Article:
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Biographical entry Higton, Desmond Ian Ralph (1934 - 2013)

MRCS LRCP 1958; MB BS London 1958; AKC 1961; FRCS 1963.

Born
9 December 1934
London
Died
21 October 2013
Occupation
General surgeon

Details

Desmond Ian Ralph Higton, always known as 'Ian', was a general surgeon in Bromley. He was born on 9 December 1934, the elder son of John William Higton, managing director of a coach building company, and Olive Gwendoline Higton née Smith. He was educated at Farnham Grammar School, Surrey, King's College, London, and King's College Hospital Medical School.

After qualifying in 1958, he worked as a house surgeon to Sir Edward Muir and Sir John Peel who, with general surgeon A J Heriot, influenced his choice of surgery as a career. He worked as a senior casualty officer at King's before taking up a post as an assistant lecturer in anatomy at University College, London, in preparation for the primary fellowship examination. Ian then worked as a surgical registrar to the Bromley group of hospitals and at King's College Hospital, where he became a senior surgical registrar until his appointment as a consultant general surgeon to the Bromley group. His main practice was at Farnborough Hospital, Kent, before moving to Bromley Hospital in the latter part of his career. He also worked at Beckenham Hospital until its closure as an acute unit. He retired from the NHS in 1994. He also had a substantial private practice largely based at Sloane Hospital, Beckenham, where he was one of the founders.

Ian Higton was very much a general surgeon with a very broad surgical interest. He worked with irrepressible energy, providing a ceaseless and unflagging service to local GPs. He was not an academic surgeon and published little after his appointment as a consultant, but he kept abreast of new surgical techniques throughout his career. He attended and contributed to surgical meetings and was a fellow of the Royal Society of Medicine, where he regularly attended meetings of the surgical section. He taught well, was an honorary tutor to Guy's Hospital Medical School, and served as Royal College tutor to the Bromley hospitals. He took a full and active part in hospital management, and for some years his opinion was much respected as a member of the Bromley District and Area Health Authorities.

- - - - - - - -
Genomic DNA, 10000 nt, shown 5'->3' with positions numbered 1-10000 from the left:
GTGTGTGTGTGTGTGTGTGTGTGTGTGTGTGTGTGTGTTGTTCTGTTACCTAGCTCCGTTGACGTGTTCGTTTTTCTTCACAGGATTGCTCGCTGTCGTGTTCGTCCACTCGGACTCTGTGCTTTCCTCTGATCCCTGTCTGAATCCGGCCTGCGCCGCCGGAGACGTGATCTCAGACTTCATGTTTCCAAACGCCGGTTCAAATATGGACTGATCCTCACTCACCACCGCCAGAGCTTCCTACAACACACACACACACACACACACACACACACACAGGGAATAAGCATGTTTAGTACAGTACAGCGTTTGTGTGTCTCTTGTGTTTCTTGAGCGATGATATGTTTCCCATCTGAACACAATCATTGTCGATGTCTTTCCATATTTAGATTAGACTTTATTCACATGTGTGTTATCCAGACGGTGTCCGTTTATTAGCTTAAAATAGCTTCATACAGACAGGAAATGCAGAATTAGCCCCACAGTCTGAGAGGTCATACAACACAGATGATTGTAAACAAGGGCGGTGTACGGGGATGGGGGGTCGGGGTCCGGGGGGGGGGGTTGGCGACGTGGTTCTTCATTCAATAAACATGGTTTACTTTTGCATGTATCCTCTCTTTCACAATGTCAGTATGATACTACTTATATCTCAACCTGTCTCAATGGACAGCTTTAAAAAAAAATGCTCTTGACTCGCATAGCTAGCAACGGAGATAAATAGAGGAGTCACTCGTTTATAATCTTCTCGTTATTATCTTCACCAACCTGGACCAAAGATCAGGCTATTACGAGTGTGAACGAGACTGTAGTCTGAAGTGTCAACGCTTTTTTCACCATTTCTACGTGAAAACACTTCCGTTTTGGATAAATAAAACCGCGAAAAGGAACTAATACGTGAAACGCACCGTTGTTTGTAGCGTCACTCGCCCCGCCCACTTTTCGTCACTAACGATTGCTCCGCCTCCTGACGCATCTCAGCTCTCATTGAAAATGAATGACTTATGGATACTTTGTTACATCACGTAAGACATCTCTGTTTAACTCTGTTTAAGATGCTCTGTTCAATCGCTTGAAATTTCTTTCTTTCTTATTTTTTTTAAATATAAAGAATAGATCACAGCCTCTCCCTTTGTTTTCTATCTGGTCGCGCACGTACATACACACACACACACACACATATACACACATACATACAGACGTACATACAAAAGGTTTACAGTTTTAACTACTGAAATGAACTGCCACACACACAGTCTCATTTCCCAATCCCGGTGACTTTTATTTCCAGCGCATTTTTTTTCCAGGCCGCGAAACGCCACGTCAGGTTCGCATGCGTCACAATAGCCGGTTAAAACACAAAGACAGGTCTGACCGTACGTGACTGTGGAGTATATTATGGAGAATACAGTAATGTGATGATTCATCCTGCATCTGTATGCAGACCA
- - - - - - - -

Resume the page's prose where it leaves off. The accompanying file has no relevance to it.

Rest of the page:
A love of Hereford grew over the many years that Ian attended the Three Choirs Festival, and this led to his retirement from surgery to that city. Retirement enabled him to pursue further his other lifelong interest in music and in particular organ music. As a medical student he was organist and choirmaster at Holy Innocents Church, Hammersmith, and he continued taking organ lessons over the years. After moving to Hereford he became organist at St Margaret's Church, Foy, and, when called upon, he played at St Martin's, the 'SAS church', where members of the Special Air Service are buried. He was chairman of the Herefordshire Organists' Society and he founded the Hereford Music Circle. Ian's interest in the arts extended beyond his love of music and he was proud to be the first male chair of the Hereford Decorative and Fine Arts Society.

Ian was a devoted family man. In 1959 he married Margaret, daughter of Sir Wilfred Neden, chief industrial commissioner to the Department of Labour and a medical secretary. She was a great support to him in every way throughout their long marriage. They were generous hosts and many friends enjoyed their hospitality and musical evenings at their home. They had two children, Elisabeth, a renal nurse practitioner, and John, a management consultant, and four grandchildren. Sadly Margaret predeceased Ian by one year. Ian died suddenly on 21 October 2013, aged 78. His memorial service conducted by the dean in a packed Hereford Cathedral was a fitting testimony to the esteem in which he was held.

H E Berry

The Royal College of Surgeons of England